WiMAX is short for Worldwide Interoperability for Microwave Access. It is a metropolitan wireless standard created by the companies Intel and Alvarion in 2002 and ratified by the IEEE (Institute of Electrical and Electronics Engineers) under the name IEEE-802.16. More precisely, WiMAX is the commercial designation that the WiMAX Forum gives to devices which conform to the IEEE 802.16 standard, in order to ensure a high level of interoperability among them. Devices certified by the WiMAX Forum can carry the following logo:
The goal of WiMAX is to provide high-speed Internet access in a coverage range several kilometres in radius. In theory, WiMAX provides for speeds around 70 Mbps with a range of 50 kilometres. The WiMAX standard has the advantage of allowing wireless connections between a base transceiver station (BTS) and thousands of subscribers without requiring that they be in a direct line of sight (LOS) with that station. This technology is called NLOS for non-line-of-sight. In reality, WiMAX can only bypass small obstructions like trees or a house and cannot cross hills or large buildings. When obstructions are present, actual throughput might be under 20 Mbps.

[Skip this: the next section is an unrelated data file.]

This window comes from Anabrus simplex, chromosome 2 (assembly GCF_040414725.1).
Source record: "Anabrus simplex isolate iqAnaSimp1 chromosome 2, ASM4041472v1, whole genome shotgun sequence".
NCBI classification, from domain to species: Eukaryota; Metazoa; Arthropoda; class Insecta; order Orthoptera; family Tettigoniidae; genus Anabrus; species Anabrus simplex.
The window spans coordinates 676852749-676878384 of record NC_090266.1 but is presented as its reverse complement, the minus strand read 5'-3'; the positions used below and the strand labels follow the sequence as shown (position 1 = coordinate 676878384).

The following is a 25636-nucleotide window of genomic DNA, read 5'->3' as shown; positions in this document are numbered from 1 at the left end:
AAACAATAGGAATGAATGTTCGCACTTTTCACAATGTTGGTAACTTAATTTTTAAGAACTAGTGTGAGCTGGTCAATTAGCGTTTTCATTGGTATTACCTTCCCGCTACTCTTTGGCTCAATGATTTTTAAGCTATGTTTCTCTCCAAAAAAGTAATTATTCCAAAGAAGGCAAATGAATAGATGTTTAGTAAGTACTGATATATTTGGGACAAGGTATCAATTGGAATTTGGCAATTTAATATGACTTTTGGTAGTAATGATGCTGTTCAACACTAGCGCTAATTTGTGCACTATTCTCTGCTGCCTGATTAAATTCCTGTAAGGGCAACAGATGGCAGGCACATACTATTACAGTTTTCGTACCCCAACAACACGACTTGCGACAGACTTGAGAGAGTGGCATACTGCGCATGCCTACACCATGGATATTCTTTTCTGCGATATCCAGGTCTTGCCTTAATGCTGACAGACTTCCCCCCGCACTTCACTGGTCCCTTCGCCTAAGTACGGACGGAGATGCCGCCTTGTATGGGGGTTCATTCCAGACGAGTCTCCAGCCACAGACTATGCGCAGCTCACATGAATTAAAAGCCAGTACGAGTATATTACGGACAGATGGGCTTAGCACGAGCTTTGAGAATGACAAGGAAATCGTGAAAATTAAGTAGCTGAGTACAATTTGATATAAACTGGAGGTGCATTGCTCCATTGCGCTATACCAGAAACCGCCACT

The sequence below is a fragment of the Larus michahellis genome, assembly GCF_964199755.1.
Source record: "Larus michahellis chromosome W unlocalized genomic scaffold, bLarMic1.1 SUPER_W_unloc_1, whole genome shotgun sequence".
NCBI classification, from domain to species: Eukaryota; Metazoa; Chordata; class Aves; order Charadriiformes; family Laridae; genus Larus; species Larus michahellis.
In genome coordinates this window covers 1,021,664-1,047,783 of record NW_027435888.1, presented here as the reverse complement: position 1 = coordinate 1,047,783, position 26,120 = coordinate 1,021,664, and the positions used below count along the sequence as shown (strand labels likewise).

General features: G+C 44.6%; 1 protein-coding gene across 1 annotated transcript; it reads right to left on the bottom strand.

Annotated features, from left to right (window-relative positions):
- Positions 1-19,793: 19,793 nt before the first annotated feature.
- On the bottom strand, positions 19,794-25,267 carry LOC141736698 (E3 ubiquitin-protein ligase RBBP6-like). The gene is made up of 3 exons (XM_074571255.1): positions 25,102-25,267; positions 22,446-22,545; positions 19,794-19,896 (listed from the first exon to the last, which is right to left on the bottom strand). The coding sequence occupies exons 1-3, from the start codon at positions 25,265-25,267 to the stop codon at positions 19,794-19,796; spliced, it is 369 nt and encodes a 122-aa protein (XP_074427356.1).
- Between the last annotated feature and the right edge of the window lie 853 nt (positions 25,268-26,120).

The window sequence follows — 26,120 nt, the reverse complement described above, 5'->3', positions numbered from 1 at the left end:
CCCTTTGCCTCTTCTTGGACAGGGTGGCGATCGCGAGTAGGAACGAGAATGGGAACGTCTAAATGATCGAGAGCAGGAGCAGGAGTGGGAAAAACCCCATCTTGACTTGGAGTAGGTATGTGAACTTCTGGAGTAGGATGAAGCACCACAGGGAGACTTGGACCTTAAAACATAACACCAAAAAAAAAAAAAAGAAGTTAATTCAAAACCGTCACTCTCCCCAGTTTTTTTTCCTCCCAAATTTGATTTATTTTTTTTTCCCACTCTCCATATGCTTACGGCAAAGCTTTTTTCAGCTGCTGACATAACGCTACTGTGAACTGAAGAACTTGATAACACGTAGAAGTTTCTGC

At the heart of WiMAX technology is the base transceiver station, a central antenna which communicates with subscribers' antennas. The term point-multipoint link is used for WiMAX's method of communication.
The revisions of the IEEE 802.16 standard fall into two categories:
|Fixed WiMAX (802.16-2004)||2-11 GHz (3.5 GHz in Europe)||75 Mbps||10 km|
|Mobile WiMAX (802.16e)||2-6 GHz||30 Mbps||3.5 km|
One of WiMAX's potential uses is to cover the so-called "last mile" (or "last kilometre) area, meaning providing high-speed Internet access to areas which normal wired technolgies do not cover (such as DSL, cable, or dedicated T1 lines).
Another possibility involves using WiMAX as a backhaul between two local wireless networks, such as those using the WiFi standard. WiMAX will ultimately enable two different hotspots to be linked to create a mesh network.
The WiMAX standard natively supports Quality of Service (often called QoS for short), the ability to ensure that a service works when used. In practice, WiMAX lets bandwidth be reserved for a given purpose. Some applications cannot work properly when bottlenecks occur. This is the case for Voice Over IP (VOIP), as spoken communication is ineffective when gaps a second long are introduced.
|IEEE std 802.16||Defines wireless metropolitan area networks (WMANs) on frequency bands higher than 10 GHz.||October 2002||Obsolete|
|IEEE std 802.16a||Defines wireless metropolitan area networks on frequency bands from 2 to 11 GHz inclusive.||October 9, 2003||Obsolete|
|IEEE 802.16b||Defines wireless metropolitan area networks on frequency bands from 10 to 60 GHz inclusive.||Merged with 802.16a (Obsolete)|
|IEEE std 802.16c||Defines options (profiles) for wireless metropolitan area networks in unlicensed frequency bands.||July 2003|
|IEEE 802.16d (IEEE std 802.16-2004)||Revision incorporating the 802.16, 802.16a, and 802.16c standards.||October 1st, 2004||Active|
|IEEE std 802.16e||Allows wireless metropolitan area networks to be used by mobile clients.||not ratified|
|IEEE std 802.16f||Allows wireless mesh networks to be used.||not ratified|